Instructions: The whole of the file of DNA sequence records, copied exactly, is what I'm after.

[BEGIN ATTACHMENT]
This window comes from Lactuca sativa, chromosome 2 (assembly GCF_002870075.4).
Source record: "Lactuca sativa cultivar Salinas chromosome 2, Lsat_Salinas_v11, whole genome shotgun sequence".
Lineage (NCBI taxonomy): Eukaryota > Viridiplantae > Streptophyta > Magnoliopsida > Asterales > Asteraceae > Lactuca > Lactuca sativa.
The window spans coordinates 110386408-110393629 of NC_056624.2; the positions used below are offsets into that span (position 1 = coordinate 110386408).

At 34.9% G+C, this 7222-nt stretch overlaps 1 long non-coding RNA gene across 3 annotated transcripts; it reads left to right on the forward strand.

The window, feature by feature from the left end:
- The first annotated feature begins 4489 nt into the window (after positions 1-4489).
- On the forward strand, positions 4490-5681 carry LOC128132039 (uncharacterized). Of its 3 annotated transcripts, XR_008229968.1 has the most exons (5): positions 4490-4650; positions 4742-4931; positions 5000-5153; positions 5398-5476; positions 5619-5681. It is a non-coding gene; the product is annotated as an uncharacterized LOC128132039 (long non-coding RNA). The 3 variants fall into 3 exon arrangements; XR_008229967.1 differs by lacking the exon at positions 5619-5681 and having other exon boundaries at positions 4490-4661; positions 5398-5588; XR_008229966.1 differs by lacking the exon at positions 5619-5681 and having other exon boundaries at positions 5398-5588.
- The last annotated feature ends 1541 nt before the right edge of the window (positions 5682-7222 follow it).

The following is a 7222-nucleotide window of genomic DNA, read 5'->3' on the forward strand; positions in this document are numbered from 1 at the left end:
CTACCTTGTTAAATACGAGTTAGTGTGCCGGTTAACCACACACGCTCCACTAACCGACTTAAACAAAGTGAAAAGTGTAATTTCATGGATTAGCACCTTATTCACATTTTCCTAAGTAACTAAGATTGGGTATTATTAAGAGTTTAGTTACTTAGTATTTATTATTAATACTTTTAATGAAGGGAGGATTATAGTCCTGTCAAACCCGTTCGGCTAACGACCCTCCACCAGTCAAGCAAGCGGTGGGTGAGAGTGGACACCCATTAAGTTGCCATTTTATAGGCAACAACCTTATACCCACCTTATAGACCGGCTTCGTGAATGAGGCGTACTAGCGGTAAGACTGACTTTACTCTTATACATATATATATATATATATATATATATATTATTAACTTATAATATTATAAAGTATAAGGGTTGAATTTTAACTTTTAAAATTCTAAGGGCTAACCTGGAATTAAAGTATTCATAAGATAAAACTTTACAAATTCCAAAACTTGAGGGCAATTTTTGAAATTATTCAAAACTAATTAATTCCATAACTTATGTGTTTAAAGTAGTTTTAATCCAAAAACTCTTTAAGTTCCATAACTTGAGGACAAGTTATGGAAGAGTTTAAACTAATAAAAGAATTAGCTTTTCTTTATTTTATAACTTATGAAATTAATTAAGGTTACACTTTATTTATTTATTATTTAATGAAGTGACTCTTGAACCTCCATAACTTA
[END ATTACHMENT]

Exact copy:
This window comes from Lactuca sativa, chromosome 2 (assembly GCF_002870075.4).
Source record: "Lactuca sativa cultivar Salinas chromosome 2, Lsat_Salinas_v11, whole genome shotgun sequence".
Lineage (NCBI taxonomy): Eukaryota > Viridiplantae > Streptophyta > Magnoliopsida > Asterales > Asteraceae > Lactuca > Lactuca sativa.
The window spans coordinates 110386408-110393629 of NC_056624.2; the positions used below are offsets into that span (position 1 = coordinate 110386408).

At 34.9% G+C, this 7222-nt stretch overlaps 1 long non-coding RNA gene across 3 annotated transcripts; it reads left to right on the forward strand.

The window, feature by feature from the left end:
- The first annotated feature begins 4489 nt into the window (after positions 1-4489).
- On the forward strand, positions 4490-5681 carry LOC128132039 (uncharacterized). Of its 3 annotated transcripts, XR_008229968.1 has the most exons (5): positions 4490-4650; positions 4742-4931; positions 5000-5153; positions 5398-5476; positions 5619-5681. It is a non-coding gene; the product is annotated as an uncharacterized LOC128132039 (long non-coding RNA). The 3 variants fall into 3 exon arrangements; XR_008229967.1 differs by lacking the exon at positions 5619-5681 and having other exon boundaries at positions 4490-4661; positions 5398-5588; XR_008229966.1 differs by lacking the exon at positions 5619-5681 and having other exon boundaries at positions 5398-5588.
- The last annotated feature ends 1541 nt before the right edge of the window (positions 5682-7222 follow it).

The following is a 7222-nucleotide window of genomic DNA, read 5'->3' on the forward strand; positions in this document are numbered from 1 at the left end:
CTACCTTGTTAAATACGAGTTAGTGTGCCGGTTAACCACACACGCTCCACTAACCGACTTAAACAAAGTGAAAAGTGTAATTTCATGGATTAGCACCTTATTCACATTTTCCTAAGTAACTAAGATTGGGTATTATTAAGAGTTTAGTTACTTAGTATTTATTATTAATACTTTTAATGAAGGGAGGATTATAGTCCTGTCAAACCCGTTCGGCTAACGACCCTCCACCAGTCAAGCAAGCGGTGGGTGAGAGTGGACACCCATTAAGTTGCCATTTTATAGGCAACAACCTTATACCCACCTTATAGACCGGCTTCGTGAATGAGGCGTACTAGCGGTAAGACTGACTTTACTCTTATACATATATATATATATATATATATATATATTATTAACTTATAATATTATAAAGTATAAGGGTTGAATTTTAACTTTTAAAATTCTAAGGGCTAACCTGGAATTAAAGTATTCATAAGATAAAACTTTACAAATTCCAAAACTTGAGGGCAATTTTTGAAATTATTCAAAACTAATTAATTCCATAACTTATGTGTTTAAAGTAGTTTTAATCCAAAAACTCTTTAAGTTCCATAACTTGAGGACAAGTTATGGAAGAGTTTAAACTAATAAAAGAATTAGCTTTTCTTTATTTTATAACTTATGAAATTAATTAAGGTTACACTTTATTTATTTATTATTTAATGAAGTGACTCTTGAACCTCCATAACTTA